• The accommodation is provided so that you can perform your duties in a materially better way, and you are in the kind of employment in which it is customary for employers in that business to provide accommodation

The Office of Tax Simplification (OTS) has described the rules governing Accommodation benefits as both ‘arbitrary and inconsistent’ as well as ‘difficult to apply’ and has made a number of recommendations to how the exemptions should operate in future and to how the value of the benefit should be calculated.

They aim to distinguish more accurately between what is a ‘perk’ and what is needed to get the job done and want the exemption to consider:

  • Whether the employee is required to live in the accommodation to enable him/her to protect buildings, people or assets
  • Whether the employee is regularly required to work outside normal working hours and
  • Whether he/she is required to live in the accommodation as a result of regulatory requirements

The OTS is also recommending the introduction of open market rental value to tax non-exempt accommodation.  This is likely to produce a substantially higher tax charge than the current regime so it will be very important to ensure that exemptions are achieved under any new system and getting job specifications and employment contracts right will be essential.

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Barns attract strong interest at auction


Brook House Barns, Wootten, near Bridgnorth, sold at public auction for in excess of £300,000, without planning permission.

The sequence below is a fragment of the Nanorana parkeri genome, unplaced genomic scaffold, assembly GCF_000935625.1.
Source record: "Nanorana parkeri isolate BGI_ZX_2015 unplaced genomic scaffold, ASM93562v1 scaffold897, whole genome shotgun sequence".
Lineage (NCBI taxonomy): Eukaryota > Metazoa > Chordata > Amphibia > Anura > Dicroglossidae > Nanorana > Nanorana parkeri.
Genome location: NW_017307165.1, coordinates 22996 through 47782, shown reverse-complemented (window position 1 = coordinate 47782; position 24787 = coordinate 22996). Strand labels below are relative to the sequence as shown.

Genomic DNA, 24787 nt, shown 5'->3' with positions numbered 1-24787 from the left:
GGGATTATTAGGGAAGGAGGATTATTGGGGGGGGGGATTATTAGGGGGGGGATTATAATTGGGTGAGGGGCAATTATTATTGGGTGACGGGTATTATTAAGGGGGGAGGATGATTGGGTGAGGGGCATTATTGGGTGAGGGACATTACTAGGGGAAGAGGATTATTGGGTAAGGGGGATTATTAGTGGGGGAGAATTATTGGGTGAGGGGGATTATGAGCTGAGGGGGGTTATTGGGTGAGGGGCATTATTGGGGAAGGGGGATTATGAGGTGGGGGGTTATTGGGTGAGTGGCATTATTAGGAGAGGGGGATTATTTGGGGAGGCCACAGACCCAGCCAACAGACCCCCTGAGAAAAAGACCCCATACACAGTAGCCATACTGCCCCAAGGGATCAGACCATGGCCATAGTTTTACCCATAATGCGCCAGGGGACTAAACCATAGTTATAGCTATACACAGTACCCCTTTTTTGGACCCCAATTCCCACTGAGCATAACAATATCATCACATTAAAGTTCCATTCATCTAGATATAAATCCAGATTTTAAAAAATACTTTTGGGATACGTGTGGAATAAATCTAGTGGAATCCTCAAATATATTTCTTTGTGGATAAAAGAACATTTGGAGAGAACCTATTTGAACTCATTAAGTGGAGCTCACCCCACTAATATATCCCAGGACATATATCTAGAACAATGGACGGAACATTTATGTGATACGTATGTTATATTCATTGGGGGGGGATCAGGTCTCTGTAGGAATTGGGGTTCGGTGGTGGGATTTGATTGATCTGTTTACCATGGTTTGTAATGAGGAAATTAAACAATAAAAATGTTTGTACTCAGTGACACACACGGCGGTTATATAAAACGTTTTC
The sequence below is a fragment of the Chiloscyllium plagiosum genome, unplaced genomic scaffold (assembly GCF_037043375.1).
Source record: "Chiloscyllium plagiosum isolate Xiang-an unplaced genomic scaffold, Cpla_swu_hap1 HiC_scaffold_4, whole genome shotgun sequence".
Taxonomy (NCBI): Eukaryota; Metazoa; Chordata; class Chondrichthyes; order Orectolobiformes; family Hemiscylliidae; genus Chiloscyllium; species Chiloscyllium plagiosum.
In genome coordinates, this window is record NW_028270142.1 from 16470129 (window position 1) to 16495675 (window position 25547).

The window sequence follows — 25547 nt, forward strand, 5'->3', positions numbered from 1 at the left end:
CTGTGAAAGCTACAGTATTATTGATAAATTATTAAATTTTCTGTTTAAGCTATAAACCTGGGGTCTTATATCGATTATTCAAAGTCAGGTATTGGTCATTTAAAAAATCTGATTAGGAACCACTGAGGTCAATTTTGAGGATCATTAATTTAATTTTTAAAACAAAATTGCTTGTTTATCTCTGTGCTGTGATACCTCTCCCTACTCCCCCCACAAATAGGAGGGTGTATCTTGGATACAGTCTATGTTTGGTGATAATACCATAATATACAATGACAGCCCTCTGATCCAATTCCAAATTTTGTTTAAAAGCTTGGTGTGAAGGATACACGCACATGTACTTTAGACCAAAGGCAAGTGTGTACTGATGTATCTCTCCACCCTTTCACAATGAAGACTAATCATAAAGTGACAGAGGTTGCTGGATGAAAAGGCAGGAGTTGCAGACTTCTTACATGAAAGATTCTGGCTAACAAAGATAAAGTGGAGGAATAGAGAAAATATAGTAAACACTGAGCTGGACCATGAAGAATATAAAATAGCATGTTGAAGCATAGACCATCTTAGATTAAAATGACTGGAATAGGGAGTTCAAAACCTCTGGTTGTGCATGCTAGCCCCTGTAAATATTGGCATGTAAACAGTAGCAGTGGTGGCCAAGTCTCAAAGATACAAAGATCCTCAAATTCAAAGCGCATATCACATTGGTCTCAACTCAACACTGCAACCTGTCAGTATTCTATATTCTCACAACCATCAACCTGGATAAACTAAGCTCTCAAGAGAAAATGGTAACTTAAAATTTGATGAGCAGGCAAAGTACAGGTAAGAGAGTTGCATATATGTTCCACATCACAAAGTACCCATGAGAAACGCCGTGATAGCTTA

Balfours Property Professionals conducted the auction, of the barns, together with 2.5 acres at the Mytton and Mermaid Shrewsbury. Head of Sales, Tim Main, who conducted the auction said: “We had excellent attendance and moved the auction into the courtyard with sunshine, raising the temperature and interest of both developers and private buyers present.

“Ultimately the hammer dropped at £330,000 for the barn with 2.5 acres, which we and the vendor were very satisfied with for buildings without planning consent,” added Mr Main.

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Shropshire promoted to London buyers


Shropshire’s stunning property portfolio and healthy lifestyle will be promoted in London next week, May 13, when Balfours Property Professionals exhibit at “The Move to the Country Show.”

Alistair Hilton and Clemmie Radcliffe, town and country sales managers at Balfours will not only be promoting properties currently on their books to the London market, but also the fact that Shrewsbury came top out of 70 major towns in the UK, according to the Royal Society for Public Health, who carried out the survey.